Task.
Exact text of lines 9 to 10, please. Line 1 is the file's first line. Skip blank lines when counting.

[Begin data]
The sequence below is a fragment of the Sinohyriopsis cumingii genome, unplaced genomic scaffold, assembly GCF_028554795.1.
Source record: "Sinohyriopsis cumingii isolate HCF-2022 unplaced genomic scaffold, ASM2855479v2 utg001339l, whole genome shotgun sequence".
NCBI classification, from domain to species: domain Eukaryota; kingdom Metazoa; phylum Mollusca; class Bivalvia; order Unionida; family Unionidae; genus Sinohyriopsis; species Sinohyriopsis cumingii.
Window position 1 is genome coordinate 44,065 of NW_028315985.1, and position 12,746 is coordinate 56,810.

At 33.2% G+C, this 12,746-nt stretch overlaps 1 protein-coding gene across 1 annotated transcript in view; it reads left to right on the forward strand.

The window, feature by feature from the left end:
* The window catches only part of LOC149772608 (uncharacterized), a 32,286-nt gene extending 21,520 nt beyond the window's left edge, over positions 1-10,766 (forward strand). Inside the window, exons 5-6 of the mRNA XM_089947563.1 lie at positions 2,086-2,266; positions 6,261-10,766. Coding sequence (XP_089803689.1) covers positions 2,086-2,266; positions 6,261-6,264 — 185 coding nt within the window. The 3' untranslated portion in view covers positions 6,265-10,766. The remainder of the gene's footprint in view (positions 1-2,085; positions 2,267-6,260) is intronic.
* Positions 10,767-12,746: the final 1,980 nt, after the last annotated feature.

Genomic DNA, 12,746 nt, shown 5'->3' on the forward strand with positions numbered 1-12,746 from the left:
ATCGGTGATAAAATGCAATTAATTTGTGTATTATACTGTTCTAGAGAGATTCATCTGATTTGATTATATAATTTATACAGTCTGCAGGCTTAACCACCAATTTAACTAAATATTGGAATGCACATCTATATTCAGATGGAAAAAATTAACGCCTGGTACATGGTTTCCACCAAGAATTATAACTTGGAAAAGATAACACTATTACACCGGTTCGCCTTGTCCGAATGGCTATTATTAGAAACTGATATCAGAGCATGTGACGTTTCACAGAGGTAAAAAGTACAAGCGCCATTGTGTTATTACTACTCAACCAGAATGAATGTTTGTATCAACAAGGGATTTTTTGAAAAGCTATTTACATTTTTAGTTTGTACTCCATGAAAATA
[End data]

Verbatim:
Genomic DNA, 12,746 nt, shown 5'->3' on the forward strand with positions numbered 1-12,746 from the left:
ATCGGTGATAAAATGCAATTAATTTGTGTATTATACTGTTCTAGAGAGATTCATCTGATTTGATTATATAATTTATACAGTCTGCAGGCTTAACCACCAATTTAACTAAATATTGGAATGCACATCTATATTCAGATGGAAAAAATTAACGCCTGGTACATGGTTTCCACCAAGAATTATAACTTGGAAAAGATAACACTATTACACCGGTTCGCCTTGTCCGAATGGCTATTATTAGAAACTGATATCAGAGCATGTGACGTTTCACAGAGGTAAAAAGTACAAGCGCCATTGTGTTATTACTACTCAACCAGAATGAATGTTTGTATCAACAAGGGATTTTTTGAAAAGCTATTTACATTTTTAGTTTGTACTCCATGAAAATA